IT configuration and security errors weakened the Department of Homeland Security financial system.
Flaws in the configuration and security of the U.S. Coast Guard IT system caused a material weakness in the Department of Homeland Security financial system, according to a recent audit.
The situation was outlined in an IT management letter and audit report dated last month and signed by Frank Deffer, assistant inspector general for information technology audits.
The problem was found during a 2009 independent audit by KPMG of the Coast Guard's FY 2009 financial statements as part of the DHS Integrated Audit.
The core of the problem lies with controls the Coast Guard has for its IT system. Controls allow management or employees to prevent, detect, or correct mistakes made by the system.
Last year the Coast Guard addressed nearly half of IT control weaknesses identified during its previous fiscal year. However, some of those problems persisted, according to KPMG.
Specifically, the audit found 20 IT deficiencies in the system, both in the IT financial management system controls and in the IT system itself. Eleven were findings from the prior year, and nine were new IT findings, according to KPMG.
In the financial management system, KPMG found several issues mainly relating to scripts in the system, including the lack of a formal process to distinguish between the module lead approvers for script approval requests. It also found that testing requirements for scripts are inconsistently followed.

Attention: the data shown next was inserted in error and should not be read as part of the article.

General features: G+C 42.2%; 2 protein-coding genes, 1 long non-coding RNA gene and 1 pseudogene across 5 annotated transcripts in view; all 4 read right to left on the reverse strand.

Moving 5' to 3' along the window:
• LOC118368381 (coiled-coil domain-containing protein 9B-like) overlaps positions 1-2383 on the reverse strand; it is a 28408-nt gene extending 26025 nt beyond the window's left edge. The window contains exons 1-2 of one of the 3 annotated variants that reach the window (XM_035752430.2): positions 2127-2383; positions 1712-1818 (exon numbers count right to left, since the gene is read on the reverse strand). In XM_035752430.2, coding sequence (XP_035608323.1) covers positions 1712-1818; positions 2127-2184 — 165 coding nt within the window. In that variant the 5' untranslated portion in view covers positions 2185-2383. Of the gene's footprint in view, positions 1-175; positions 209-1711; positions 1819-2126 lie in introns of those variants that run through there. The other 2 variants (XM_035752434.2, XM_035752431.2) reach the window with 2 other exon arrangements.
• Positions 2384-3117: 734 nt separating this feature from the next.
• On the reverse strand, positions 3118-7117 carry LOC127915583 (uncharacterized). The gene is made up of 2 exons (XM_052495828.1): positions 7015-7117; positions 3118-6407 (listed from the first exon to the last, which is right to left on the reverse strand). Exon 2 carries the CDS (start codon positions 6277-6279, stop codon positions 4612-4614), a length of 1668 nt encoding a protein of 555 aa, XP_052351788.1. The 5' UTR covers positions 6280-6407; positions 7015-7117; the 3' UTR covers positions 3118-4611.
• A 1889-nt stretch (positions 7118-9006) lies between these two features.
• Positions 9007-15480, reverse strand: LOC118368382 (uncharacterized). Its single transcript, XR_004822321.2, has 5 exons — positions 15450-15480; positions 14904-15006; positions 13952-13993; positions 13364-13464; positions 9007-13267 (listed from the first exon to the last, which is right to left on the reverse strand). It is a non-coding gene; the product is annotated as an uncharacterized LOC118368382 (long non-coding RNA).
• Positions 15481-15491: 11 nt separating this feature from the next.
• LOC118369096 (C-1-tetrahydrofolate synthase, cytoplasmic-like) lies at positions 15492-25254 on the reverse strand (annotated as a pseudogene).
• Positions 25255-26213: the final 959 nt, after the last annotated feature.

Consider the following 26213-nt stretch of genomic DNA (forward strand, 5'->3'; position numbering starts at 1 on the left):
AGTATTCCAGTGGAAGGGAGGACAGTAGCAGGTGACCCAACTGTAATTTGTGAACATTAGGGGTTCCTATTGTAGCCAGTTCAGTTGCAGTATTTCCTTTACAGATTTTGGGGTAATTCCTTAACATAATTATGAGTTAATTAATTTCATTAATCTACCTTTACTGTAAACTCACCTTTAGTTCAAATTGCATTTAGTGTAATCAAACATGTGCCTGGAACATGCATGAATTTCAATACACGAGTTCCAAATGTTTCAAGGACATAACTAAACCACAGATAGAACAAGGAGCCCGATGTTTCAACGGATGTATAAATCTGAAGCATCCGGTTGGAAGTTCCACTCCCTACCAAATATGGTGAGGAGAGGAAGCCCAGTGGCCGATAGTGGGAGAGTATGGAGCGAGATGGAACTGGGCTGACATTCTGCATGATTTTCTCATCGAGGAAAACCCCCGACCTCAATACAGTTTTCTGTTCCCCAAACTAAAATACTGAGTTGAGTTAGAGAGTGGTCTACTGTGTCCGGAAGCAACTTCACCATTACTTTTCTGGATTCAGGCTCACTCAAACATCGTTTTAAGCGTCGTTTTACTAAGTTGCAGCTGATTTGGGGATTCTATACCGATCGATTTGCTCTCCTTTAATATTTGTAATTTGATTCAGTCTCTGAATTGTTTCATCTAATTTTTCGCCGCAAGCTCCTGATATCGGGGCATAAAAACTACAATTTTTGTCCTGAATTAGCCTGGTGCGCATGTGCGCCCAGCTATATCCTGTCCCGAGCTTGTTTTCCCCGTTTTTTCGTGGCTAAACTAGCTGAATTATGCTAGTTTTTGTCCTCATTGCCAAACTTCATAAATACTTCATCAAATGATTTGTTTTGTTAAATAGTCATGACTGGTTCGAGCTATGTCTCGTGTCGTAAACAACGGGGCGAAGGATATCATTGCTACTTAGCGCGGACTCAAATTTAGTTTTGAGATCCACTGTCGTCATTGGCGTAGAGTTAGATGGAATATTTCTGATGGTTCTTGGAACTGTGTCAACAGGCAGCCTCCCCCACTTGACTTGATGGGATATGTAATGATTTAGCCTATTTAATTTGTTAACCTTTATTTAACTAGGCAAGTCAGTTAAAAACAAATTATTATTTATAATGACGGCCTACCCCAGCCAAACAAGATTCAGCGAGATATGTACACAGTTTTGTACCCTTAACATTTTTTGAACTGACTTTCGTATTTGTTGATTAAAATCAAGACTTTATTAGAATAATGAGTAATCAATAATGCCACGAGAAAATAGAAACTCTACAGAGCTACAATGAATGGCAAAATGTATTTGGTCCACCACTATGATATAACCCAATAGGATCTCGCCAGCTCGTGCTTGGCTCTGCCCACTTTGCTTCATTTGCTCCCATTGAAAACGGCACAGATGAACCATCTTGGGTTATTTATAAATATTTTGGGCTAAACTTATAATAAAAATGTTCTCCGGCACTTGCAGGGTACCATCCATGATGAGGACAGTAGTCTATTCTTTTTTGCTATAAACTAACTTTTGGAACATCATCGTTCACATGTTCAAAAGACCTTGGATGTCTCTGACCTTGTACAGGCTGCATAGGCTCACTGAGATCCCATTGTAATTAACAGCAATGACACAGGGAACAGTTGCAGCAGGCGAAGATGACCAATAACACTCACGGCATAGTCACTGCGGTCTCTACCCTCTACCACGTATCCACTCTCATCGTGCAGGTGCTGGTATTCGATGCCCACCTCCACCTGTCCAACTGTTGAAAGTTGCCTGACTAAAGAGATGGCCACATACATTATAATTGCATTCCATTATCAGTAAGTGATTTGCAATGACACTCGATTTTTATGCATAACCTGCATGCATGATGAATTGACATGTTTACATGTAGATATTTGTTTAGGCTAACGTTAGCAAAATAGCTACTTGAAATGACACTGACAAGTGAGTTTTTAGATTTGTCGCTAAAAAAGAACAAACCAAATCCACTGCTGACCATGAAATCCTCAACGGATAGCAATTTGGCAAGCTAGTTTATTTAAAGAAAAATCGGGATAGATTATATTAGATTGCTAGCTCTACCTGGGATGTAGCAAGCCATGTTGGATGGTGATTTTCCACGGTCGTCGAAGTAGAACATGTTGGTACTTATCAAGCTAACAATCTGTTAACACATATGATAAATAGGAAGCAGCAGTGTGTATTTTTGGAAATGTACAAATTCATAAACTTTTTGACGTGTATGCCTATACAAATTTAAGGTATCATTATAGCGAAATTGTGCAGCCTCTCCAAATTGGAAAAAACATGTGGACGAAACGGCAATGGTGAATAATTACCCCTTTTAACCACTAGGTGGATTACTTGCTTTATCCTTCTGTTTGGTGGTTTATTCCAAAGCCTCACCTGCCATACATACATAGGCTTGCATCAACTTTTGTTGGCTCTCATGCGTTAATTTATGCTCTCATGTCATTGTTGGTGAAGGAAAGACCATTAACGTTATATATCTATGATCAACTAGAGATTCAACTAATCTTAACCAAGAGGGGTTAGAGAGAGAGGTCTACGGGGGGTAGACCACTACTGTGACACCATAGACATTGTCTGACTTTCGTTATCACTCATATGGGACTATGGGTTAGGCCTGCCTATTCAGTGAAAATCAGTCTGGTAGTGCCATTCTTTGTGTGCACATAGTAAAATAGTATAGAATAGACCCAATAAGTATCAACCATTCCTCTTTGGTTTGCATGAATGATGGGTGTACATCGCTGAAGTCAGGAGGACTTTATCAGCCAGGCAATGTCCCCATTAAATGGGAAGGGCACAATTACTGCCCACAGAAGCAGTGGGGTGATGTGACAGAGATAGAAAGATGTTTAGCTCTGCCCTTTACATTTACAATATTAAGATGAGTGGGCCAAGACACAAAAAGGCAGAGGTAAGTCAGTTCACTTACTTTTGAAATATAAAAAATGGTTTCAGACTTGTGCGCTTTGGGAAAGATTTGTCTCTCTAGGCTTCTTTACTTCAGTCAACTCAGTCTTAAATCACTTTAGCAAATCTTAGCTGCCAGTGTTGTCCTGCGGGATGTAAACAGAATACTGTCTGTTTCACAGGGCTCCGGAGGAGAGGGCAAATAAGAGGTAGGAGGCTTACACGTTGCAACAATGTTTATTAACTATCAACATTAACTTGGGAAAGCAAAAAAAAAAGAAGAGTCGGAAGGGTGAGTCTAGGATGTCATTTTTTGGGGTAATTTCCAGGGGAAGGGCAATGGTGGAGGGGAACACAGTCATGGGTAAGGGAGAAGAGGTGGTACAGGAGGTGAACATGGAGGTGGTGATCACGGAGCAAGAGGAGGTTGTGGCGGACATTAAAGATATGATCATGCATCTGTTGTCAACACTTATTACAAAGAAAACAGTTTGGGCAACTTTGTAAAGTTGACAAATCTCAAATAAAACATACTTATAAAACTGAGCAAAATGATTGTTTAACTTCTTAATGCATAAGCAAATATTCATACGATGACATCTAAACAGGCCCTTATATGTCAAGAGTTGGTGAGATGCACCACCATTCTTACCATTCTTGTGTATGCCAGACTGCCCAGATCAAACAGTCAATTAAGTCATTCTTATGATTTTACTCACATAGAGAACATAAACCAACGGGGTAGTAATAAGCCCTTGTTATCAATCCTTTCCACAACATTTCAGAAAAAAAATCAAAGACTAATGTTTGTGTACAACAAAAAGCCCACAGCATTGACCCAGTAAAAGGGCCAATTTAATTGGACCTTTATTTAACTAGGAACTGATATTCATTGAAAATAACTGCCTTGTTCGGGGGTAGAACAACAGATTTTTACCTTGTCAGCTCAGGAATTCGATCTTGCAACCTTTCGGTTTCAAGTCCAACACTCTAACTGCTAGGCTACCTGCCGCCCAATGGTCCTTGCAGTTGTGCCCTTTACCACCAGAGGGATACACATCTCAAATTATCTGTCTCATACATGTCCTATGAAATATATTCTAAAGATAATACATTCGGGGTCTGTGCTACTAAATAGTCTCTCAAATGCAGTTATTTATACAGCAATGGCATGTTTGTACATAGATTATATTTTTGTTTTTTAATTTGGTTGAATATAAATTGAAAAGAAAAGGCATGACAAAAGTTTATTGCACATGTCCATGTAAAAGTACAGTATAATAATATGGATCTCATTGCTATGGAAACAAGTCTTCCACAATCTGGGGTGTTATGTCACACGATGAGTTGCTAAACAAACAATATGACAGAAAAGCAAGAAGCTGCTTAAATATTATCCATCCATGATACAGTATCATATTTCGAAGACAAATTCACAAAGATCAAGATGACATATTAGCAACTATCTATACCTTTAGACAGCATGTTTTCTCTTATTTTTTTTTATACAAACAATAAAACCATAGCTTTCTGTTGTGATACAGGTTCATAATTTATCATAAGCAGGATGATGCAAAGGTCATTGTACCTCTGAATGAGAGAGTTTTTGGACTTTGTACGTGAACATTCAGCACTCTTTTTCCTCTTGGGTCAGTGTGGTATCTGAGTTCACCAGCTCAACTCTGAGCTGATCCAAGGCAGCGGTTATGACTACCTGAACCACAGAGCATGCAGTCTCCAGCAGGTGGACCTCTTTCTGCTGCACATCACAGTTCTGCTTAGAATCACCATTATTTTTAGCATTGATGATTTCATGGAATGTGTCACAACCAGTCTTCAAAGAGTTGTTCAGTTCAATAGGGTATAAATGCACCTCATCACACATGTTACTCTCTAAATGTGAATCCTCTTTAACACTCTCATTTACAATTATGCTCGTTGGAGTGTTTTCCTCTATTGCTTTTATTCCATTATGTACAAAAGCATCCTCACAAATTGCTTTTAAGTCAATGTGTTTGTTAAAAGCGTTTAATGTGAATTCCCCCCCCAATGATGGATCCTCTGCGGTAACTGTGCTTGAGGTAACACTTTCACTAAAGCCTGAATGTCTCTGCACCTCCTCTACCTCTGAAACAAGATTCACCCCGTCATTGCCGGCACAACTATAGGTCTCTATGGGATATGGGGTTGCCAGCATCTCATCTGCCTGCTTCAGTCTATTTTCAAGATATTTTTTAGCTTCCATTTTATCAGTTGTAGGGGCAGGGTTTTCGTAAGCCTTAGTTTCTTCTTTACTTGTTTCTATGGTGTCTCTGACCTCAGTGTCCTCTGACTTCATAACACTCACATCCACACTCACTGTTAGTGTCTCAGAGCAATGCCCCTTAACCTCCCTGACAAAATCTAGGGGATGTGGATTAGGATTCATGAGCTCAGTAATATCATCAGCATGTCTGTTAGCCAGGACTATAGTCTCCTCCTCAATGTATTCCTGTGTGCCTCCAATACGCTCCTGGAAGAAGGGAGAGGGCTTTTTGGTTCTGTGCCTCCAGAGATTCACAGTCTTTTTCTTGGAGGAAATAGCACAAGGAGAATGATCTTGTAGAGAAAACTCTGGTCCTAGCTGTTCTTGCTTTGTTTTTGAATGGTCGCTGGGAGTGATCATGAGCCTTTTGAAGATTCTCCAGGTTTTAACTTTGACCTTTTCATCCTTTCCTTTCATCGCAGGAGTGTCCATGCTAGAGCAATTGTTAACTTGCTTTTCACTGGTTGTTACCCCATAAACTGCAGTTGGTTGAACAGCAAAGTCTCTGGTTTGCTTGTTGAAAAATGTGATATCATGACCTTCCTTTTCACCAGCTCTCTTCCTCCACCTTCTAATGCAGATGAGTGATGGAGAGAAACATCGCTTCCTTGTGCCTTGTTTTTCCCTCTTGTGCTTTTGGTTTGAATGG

The system's script tracking system also does not consistently include all testing, approval, and implementation documentation for all scripts, according to the report. Moreover, proper approval is not consistently obtained and documented prior to the running of each script.
In the IT system itself, KPMG noted procedural issues, including lack of formal procedures for monitoring reports on contracted personnel data or over the account termination process.
Security problems also were noted in the system, according to the audit. Specifically, Coast Guard procedures do not include specific guidance for the program managers on how to set correct and consistent risk levels and position sensitivity designations for contract employees.
Moreover, during after-hours physical security and social engineering testing, KPMG said it identified exceptions in the protection of sensitive user account information, according to the letter.
The Coast Guard also has compliance issues. Specially, the agency is not fully compliant with the requirements of Federal Financial Management Improvement Act, KPMG found.
The Coast Guard has been made aware of the deficiencies in its system and is taking steps to correct them, according to the audit.